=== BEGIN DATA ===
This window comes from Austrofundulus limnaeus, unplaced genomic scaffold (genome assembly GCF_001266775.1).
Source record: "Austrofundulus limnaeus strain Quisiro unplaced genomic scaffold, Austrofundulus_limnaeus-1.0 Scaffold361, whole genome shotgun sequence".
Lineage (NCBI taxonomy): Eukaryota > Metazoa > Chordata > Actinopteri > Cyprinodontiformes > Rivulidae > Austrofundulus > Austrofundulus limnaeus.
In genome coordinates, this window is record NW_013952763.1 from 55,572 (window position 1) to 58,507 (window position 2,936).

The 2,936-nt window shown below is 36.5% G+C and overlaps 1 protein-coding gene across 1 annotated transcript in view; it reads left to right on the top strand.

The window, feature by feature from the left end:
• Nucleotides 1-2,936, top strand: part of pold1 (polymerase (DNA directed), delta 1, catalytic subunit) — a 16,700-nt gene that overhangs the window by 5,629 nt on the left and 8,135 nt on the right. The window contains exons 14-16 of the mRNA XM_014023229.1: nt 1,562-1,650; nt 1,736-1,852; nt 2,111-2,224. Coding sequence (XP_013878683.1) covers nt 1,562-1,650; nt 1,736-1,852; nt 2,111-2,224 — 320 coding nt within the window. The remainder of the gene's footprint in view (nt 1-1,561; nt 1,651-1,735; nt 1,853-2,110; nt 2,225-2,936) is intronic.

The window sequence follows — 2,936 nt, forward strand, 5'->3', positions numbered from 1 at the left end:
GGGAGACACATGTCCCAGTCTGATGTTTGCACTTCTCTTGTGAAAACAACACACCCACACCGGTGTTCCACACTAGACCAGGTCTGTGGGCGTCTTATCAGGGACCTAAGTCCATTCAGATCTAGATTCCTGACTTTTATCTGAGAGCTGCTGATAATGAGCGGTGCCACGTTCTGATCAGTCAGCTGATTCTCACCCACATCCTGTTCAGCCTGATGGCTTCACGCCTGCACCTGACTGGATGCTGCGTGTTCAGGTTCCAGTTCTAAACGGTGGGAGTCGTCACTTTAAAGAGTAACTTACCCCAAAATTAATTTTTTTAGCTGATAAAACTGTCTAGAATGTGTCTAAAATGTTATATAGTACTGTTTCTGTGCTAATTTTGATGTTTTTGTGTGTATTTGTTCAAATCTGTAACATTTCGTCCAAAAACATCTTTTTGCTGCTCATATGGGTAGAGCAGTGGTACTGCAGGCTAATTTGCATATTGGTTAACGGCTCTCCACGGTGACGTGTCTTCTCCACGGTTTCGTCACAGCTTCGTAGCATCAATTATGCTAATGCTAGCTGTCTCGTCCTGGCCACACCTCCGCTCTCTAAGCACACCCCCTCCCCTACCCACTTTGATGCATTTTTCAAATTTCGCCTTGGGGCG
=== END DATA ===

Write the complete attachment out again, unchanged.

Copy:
This window comes from Austrofundulus limnaeus, unplaced genomic scaffold (genome assembly GCF_001266775.1).
Source record: "Austrofundulus limnaeus strain Quisiro unplaced genomic scaffold, Austrofundulus_limnaeus-1.0 Scaffold361, whole genome shotgun sequence".
Lineage (NCBI taxonomy): Eukaryota > Metazoa > Chordata > Actinopteri > Cyprinodontiformes > Rivulidae > Austrofundulus > Austrofundulus limnaeus.
In genome coordinates, this window is record NW_013952763.1 from 55,572 (window position 1) to 58,507 (window position 2,936).

The 2,936-nt window shown below is 36.5% G+C and overlaps 1 protein-coding gene across 1 annotated transcript in view; it reads left to right on the top strand.

The window, feature by feature from the left end:
• Nucleotides 1-2,936, top strand: part of pold1 (polymerase (DNA directed), delta 1, catalytic subunit) — a 16,700-nt gene that overhangs the window by 5,629 nt on the left and 8,135 nt on the right. The window contains exons 14-16 of the mRNA XM_014023229.1: nt 1,562-1,650; nt 1,736-1,852; nt 2,111-2,224. Coding sequence (XP_013878683.1) covers nt 1,562-1,650; nt 1,736-1,852; nt 2,111-2,224 — 320 coding nt within the window. The remainder of the gene's footprint in view (nt 1-1,561; nt 1,651-1,735; nt 1,853-2,110; nt 2,225-2,936) is intronic.

The window sequence follows — 2,936 nt, forward strand, 5'->3', positions numbered from 1 at the left end:
GGGAGACACATGTCCCAGTCTGATGTTTGCACTTCTCTTGTGAAAACAACACACCCACACCGGTGTTCCACACTAGACCAGGTCTGTGGGCGTCTTATCAGGGACCTAAGTCCATTCAGATCTAGATTCCTGACTTTTATCTGAGAGCTGCTGATAATGAGCGGTGCCACGTTCTGATCAGTCAGCTGATTCTCACCCACATCCTGTTCAGCCTGATGGCTTCACGCCTGCACCTGACTGGATGCTGCGTGTTCAGGTTCCAGTTCTAAACGGTGGGAGTCGTCACTTTAAAGAGTAACTTACCCCAAAATTAATTTTTTTAGCTGATAAAACTGTCTAGAATGTGTCTAAAATGTTATATAGTACTGTTTCTGTGCTAATTTTGATGTTTTTGTGTGTATTTGTTCAAATCTGTAACATTTCGTCCAAAAACATCTTTTTGCTGCTCATATGGGTAGAGCAGTGGTACTGCAGGCTAATTTGCATATTGGTTAACGGCTCTCCACGGTGACGTGTCTTCTCCACGGTTTCGTCACAGCTTCGTAGCATCAATTATGCTAATGCTAGCTGTCTCGTCCTGGCCACACCTCCGCTCTCTAAGCACACCCCCTCCCCTACCCACTTTGATGCATTTTTCAAATTTCGCCTTGGGGCG